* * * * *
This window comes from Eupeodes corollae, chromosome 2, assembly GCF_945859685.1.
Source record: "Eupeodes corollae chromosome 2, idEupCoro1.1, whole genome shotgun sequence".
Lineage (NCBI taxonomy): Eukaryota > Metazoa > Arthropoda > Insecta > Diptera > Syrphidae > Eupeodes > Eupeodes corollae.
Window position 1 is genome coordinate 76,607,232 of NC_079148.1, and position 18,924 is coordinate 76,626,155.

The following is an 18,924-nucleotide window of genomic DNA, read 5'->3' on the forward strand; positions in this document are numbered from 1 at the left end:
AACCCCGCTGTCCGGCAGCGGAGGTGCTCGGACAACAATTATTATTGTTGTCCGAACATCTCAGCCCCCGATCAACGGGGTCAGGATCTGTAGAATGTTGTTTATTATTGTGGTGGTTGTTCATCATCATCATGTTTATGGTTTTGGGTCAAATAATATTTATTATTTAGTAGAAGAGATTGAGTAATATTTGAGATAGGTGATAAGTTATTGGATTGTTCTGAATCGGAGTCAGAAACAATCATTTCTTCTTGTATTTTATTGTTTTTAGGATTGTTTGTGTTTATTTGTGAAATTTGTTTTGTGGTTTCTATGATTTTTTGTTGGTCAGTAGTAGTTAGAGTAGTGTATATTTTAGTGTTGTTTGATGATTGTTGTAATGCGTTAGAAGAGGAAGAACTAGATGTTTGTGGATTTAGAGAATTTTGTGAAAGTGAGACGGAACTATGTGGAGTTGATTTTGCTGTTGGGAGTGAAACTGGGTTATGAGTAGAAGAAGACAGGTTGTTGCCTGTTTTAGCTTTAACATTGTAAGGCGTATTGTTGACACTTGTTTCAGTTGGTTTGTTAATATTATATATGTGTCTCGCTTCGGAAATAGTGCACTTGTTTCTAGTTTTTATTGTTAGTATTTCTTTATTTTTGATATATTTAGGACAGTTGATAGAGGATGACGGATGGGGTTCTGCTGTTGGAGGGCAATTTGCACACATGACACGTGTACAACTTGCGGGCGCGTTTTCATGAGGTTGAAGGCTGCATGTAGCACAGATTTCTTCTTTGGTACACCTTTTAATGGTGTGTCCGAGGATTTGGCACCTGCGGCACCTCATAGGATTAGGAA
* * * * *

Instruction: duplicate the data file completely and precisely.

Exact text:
This window comes from Eupeodes corollae, chromosome 2, assembly GCF_945859685.1.
Source record: "Eupeodes corollae chromosome 2, idEupCoro1.1, whole genome shotgun sequence".
Lineage (NCBI taxonomy): Eukaryota > Metazoa > Arthropoda > Insecta > Diptera > Syrphidae > Eupeodes > Eupeodes corollae.
Window position 1 is genome coordinate 76,607,232 of NC_079148.1, and position 18,924 is coordinate 76,626,155.

The following is an 18,924-nucleotide window of genomic DNA, read 5'->3' on the forward strand; positions in this document are numbered from 1 at the left end:
AACCCCGCTGTCCGGCAGCGGAGGTGCTCGGACAACAATTATTATTGTTGTCCGAACATCTCAGCCCCCGATCAACGGGGTCAGGATCTGTAGAATGTTGTTTATTATTGTGGTGGTTGTTCATCATCATCATGTTTATGGTTTTGGGTCAAATAATATTTATTATTTAGTAGAAGAGATTGAGTAATATTTGAGATAGGTGATAAGTTATTGGATTGTTCTGAATCGGAGTCAGAAACAATCATTTCTTCTTGTATTTTATTGTTTTTAGGATTGTTTGTGTTTATTTGTGAAATTTGTTTTGTGGTTTCTATGATTTTTTGTTGGTCAGTAGTAGTTAGAGTAGTGTATATTTTAGTGTTGTTTGATGATTGTTGTAATGCGTTAGAAGAGGAAGAACTAGATGTTTGTGGATTTAGAGAATTTTGTGAAAGTGAGACGGAACTATGTGGAGTTGATTTTGCTGTTGGGAGTGAAACTGGGTTATGAGTAGAAGAAGACAGGTTGTTGCCTGTTTTAGCTTTAACATTGTAAGGCGTATTGTTGACACTTGTTTCAGTTGGTTTGTTAATATTATATATGTGTCTCGCTTCGGAAATAGTGCACTTGTTTCTAGTTTTTATTGTTAGTATTTCTTTATTTTTGATATATTTAGGACAGTTGATAGAGGATGACGGATGGGGTTCTGCTGTTGGAGGGCAATTTGCACACATGACACGTGTACAACTTGCGGGCGCGTTTTCATGAGGTTGAAGGCTGCATGTAGCACAGATTTCTTCTTTGGTACACCTTTTAATGGTGTGTCCGAGGATTTGGCACCTGCGGCACCTCATAGGATTAGGAA